The nearly equal levels of chaperone activity in the N78D mutant and the WT suggest that the alteration in a surface charge due to deamidation at N78 caused little conformational change or surface exposure compared with the other two mutants. A recent study of human γS-crystallin has shown that deamidation is influenced by surface exposure (i.e., minimal deamidation for residues with accessibility number 8 nm). 35 Therefore, the relatively lower rate of deamidation at N78 in comparison to N146 in αB-crystallin is probably due to relatively lower accessibility of the N78 residue than of the N146 residue during deamidation. As stated earlier, in a recent study we found deamidation at N146 but not at N78 in αB fragments. 16 Together, apparently the deamidation at N78 in αB-crystallin is not naturally favorable, and as described earlier, the deamidation at this position only moderately alters the chaperone function of the crystallin. 
Interaction between the chaperone activity and the target binding sites involves hydrophobic patches in α-crystallin, but these are not the sole determinant. 36 37 38 A previous report has shown that at physiological temperature (37°C), αA- and αB homopolymers show almost the same levels of hydrophobicity. However, in another study, αA-crystallin was shown to be a better chaperone at higher temperature, due to conformational changes that exposed additional hydrophobic sites, whereas no such transition occurred in αB-crystallin. 36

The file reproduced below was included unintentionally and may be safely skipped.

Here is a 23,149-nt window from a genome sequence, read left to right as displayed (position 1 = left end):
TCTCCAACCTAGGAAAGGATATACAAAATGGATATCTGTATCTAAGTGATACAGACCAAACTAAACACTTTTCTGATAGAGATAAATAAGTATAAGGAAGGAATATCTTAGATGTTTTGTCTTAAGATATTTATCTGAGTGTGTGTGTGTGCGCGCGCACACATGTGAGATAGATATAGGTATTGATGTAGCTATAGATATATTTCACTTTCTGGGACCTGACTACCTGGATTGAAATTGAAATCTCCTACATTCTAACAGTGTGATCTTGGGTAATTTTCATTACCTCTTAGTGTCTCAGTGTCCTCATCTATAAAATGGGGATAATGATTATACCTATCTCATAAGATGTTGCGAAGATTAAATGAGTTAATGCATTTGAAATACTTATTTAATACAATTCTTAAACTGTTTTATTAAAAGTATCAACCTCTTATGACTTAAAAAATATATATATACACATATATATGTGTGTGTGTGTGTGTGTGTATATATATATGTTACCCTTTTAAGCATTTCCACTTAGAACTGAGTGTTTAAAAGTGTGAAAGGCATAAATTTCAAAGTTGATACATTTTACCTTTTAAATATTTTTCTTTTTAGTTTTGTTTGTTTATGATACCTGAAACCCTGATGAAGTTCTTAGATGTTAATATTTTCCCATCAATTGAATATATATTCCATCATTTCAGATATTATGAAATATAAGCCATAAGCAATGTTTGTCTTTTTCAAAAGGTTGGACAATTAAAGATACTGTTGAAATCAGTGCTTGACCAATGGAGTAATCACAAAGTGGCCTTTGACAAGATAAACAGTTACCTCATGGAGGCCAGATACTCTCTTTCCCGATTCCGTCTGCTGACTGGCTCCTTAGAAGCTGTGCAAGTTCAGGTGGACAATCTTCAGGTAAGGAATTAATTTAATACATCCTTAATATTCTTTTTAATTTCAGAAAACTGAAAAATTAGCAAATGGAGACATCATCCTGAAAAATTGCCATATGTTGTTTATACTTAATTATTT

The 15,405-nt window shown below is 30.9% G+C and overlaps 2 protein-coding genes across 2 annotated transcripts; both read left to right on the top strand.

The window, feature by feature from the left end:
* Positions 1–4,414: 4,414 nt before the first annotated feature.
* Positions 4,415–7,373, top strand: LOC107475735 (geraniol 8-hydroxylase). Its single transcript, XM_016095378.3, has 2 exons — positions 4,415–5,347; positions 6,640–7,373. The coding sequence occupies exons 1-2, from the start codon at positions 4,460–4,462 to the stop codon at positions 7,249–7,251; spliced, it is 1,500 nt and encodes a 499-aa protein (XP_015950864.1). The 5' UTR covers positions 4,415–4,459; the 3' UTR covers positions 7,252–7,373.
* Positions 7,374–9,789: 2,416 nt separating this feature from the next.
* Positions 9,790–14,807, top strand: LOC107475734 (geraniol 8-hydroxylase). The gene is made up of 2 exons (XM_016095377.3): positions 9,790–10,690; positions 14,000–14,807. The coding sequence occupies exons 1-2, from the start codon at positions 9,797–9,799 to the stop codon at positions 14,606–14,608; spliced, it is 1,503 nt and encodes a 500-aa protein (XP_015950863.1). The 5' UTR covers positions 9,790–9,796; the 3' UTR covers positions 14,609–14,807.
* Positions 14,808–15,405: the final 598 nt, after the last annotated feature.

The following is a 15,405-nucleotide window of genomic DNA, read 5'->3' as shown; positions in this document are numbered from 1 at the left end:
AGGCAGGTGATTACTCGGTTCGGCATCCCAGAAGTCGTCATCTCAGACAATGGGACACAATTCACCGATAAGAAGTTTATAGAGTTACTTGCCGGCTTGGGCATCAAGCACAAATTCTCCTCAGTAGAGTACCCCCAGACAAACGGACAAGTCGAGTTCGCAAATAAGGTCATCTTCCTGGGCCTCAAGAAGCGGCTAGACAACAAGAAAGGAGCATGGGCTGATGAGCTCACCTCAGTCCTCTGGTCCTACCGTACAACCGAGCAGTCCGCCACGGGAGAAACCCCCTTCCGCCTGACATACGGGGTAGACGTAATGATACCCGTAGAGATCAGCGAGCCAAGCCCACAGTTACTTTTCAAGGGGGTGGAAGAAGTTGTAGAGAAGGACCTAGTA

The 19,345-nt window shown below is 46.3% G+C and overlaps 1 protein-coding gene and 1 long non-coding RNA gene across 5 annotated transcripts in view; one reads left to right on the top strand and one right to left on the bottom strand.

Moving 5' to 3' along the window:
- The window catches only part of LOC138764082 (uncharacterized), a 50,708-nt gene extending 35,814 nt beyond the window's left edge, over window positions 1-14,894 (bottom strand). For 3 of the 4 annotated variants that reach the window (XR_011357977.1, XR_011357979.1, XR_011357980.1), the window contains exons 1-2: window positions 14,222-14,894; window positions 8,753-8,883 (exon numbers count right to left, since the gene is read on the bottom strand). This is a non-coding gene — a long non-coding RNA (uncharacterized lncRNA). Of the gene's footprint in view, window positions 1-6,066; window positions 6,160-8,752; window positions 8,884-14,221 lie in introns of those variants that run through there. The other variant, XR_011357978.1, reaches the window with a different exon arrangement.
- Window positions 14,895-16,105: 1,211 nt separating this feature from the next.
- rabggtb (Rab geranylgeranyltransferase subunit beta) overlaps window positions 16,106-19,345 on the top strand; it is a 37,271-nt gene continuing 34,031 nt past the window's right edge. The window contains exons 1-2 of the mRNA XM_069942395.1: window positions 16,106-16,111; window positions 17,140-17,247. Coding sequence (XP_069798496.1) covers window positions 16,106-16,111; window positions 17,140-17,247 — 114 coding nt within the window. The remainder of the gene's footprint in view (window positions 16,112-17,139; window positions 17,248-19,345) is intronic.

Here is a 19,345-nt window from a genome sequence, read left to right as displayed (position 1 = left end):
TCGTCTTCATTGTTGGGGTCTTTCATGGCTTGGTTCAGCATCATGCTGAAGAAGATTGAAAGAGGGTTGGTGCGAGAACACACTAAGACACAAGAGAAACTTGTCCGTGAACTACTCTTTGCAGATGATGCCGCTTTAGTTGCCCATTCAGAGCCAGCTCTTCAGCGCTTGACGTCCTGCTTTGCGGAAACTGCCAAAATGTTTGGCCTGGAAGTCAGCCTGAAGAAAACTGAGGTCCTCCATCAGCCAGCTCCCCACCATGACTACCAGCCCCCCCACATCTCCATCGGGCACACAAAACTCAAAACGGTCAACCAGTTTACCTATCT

To gain an insight into the differences in chaperone activity of the WT and mutants of αB-crystallin, we compared structural properties of these species. A monomeric dye, ANS, is known to bind to solvent-exposed hydrophobic residues and become highly fluorescent. Both bis-ANS and ANS have been used to probe hydrophobicity of αA- and αB-crystallins. 36 The fluorescence spectra of the probe bound to WT and the N78D mutant showed a moderate increase (10%) at 43°C compared with that shown at physiological temperature (37°C). However, N146D and N78D/N146D mutants showed a significant decrease in the fluorescence intensity at 43°C compared with that at 37°C, indicating lesser accessible hydrophobic residues at the elevated temperature. This finding was further supported by the results of intrinsic Trp fluorescence spectra, which showed a decrease in maximum emission in the above two mutants compared with WT. Together, the data suggest exposure of a relatively lesser number of hydrophobic residues in the mutants compared with WT, which may also explain the lower chaperone activity in the two mutants at 43°C with CS as a substrate. Apparently, when the temperature was increased from 37°C to 43°C, the two deamidated mutants (N146D and N78D/N146D) underwent conformational changes that led to burying of certain hydrophobic residues and in turn a reduction in the sites available for substrate binding during chaperone activity. In contrast, the deamidation of N78 in the αB mutant had minimal effect on chaperone activity because of the hydrophobic residues had same level of exposure as in the WT.